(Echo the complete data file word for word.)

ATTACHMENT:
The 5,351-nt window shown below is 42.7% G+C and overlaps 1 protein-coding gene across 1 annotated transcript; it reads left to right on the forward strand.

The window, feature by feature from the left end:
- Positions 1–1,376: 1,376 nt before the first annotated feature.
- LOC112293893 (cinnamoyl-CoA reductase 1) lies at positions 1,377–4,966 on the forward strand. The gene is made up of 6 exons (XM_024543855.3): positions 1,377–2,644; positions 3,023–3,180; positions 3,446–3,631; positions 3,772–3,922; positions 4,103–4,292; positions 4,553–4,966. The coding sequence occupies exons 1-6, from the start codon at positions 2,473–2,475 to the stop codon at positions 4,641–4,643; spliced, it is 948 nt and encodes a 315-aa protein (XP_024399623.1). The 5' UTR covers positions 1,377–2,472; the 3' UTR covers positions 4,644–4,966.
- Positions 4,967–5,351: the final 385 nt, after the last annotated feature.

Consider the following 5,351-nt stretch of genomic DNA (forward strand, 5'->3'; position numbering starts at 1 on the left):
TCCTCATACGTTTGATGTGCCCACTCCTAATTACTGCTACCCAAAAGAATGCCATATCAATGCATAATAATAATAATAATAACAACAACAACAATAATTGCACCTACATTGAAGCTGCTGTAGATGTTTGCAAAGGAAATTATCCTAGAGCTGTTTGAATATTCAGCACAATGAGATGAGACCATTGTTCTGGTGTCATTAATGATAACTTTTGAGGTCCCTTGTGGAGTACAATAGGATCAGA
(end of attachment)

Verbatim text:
The 5,351-nt window shown below is 42.7% G+C and overlaps 1 protein-coding gene across 1 annotated transcript; it reads left to right on the forward strand.

The window, feature by feature from the left end:
- Positions 1–1,376: 1,376 nt before the first annotated feature.
- LOC112293893 (cinnamoyl-CoA reductase 1) lies at positions 1,377–4,966 on the forward strand. The gene is made up of 6 exons (XM_024543855.3): positions 1,377–2,644; positions 3,023–3,180; positions 3,446–3,631; positions 3,772–3,922; positions 4,103–4,292; positions 4,553–4,966. The coding sequence occupies exons 1-6, from the start codon at positions 2,473–2,475 to the stop codon at positions 4,641–4,643; spliced, it is 948 nt and encodes a 315-aa protein (XP_024399623.1). The 5' UTR covers positions 1,377–2,472; the 3' UTR covers positions 4,644–4,966.
- Positions 4,967–5,351: the final 385 nt, after the last annotated feature.

Consider the following 5,351-nt stretch of genomic DNA (forward strand, 5'->3'; position numbering starts at 1 on the left):
TCCTCATACGTTTGATGTGCCCACTCCTAATTACTGCTACCCAAAAGAATGCCATATCAATGCATAATAATAATAATAATAACAACAACAACAATAATTGCACCTACATTGAAGCTGCTGTAGATGTTTGCAAAGGAAATTATCCTAGAGCTGTTTGAATATTCAGCACAATGAGATGAGACCATTGTTCTGGTGTCATTAATGATAACTTTTGAGGTCCCTTGTGGAGTACAATAGGATCAGA